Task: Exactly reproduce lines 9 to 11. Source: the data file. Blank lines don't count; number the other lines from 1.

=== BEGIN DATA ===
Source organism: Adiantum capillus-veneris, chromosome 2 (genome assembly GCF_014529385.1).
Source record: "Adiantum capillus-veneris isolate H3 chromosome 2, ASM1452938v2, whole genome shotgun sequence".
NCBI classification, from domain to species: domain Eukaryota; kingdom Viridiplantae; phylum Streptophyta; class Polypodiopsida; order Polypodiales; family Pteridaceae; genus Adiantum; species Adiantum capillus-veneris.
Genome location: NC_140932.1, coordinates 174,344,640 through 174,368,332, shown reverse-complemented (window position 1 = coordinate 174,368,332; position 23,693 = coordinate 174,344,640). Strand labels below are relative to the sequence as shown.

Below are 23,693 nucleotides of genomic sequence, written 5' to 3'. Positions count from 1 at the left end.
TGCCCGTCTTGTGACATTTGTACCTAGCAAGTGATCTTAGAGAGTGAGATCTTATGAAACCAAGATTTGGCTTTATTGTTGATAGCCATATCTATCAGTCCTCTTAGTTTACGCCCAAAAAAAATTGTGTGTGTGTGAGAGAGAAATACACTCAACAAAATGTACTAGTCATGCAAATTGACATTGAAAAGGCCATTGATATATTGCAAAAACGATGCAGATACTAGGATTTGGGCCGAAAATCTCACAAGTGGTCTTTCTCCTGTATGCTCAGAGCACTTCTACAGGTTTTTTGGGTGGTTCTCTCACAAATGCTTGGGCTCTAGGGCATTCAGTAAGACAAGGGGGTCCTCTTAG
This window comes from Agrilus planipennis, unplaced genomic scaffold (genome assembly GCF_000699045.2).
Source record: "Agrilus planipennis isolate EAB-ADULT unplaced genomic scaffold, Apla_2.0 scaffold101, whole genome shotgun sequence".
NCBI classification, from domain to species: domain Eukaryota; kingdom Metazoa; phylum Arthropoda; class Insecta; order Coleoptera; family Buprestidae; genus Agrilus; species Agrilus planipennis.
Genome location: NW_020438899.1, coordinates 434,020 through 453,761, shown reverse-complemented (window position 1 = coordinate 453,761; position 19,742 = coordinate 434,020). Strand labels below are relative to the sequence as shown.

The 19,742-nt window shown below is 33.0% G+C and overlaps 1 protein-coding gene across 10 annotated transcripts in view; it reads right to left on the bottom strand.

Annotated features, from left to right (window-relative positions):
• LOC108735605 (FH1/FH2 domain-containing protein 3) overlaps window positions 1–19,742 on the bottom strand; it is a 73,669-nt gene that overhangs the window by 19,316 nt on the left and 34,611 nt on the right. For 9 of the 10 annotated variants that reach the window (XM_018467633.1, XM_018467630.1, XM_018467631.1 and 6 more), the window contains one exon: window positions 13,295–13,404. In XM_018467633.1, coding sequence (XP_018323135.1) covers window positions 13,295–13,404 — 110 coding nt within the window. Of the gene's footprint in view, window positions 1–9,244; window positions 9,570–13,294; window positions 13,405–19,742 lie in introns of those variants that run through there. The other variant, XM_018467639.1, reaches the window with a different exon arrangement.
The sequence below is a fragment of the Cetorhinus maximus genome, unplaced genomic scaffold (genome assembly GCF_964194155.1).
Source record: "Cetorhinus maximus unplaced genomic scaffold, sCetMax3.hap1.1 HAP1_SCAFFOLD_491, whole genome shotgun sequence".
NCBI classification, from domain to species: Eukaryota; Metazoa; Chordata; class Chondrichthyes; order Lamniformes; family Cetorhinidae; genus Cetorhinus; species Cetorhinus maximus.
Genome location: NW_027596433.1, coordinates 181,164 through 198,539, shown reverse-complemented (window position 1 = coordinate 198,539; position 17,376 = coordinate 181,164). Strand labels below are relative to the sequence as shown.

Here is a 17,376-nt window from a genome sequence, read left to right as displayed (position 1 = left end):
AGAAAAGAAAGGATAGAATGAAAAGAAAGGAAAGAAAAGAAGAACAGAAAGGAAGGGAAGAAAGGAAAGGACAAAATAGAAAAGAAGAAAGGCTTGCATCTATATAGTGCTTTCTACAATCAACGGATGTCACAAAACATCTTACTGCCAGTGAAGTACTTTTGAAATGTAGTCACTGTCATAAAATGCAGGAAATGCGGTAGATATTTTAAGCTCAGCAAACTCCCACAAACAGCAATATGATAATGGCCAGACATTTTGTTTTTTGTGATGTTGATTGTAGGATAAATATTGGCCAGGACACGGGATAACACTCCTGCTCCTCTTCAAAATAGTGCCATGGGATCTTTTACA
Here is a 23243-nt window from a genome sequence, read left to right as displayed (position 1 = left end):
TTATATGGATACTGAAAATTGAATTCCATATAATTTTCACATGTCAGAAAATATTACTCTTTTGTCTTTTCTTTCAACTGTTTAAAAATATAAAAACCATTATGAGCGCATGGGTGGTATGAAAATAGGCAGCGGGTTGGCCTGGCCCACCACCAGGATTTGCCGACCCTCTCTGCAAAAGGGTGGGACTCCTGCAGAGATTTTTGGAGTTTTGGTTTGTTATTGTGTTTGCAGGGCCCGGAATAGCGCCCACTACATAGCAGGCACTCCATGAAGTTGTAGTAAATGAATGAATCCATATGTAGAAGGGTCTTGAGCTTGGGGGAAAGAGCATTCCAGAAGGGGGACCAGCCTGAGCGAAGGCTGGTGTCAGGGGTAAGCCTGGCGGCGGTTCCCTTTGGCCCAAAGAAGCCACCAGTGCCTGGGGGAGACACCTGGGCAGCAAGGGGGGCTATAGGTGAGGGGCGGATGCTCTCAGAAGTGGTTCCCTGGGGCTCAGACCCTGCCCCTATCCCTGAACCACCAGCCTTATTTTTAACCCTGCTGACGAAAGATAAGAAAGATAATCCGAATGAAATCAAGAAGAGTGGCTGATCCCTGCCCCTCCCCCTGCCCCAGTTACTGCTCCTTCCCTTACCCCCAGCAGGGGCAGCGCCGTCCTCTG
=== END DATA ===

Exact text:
NCBI classification, from domain to species: domain Eukaryota; kingdom Metazoa; phylum Arthropoda; class Insecta; order Coleoptera; family Buprestidae; genus Agrilus; species Agrilus planipennis.
Genome location: NW_020438899.1, coordinates 434,020 through 453,761, shown reverse-complemented (window position 1 = coordinate 453,761; position 19,742 = coordinate 434,020). Strand labels below are relative to the sequence as shown.

The 19,742-nt window shown below is 33.0% G+C and overlaps 1 protein-coding gene across 10 annotated transcripts in view; it reads right to left on the bottom strand.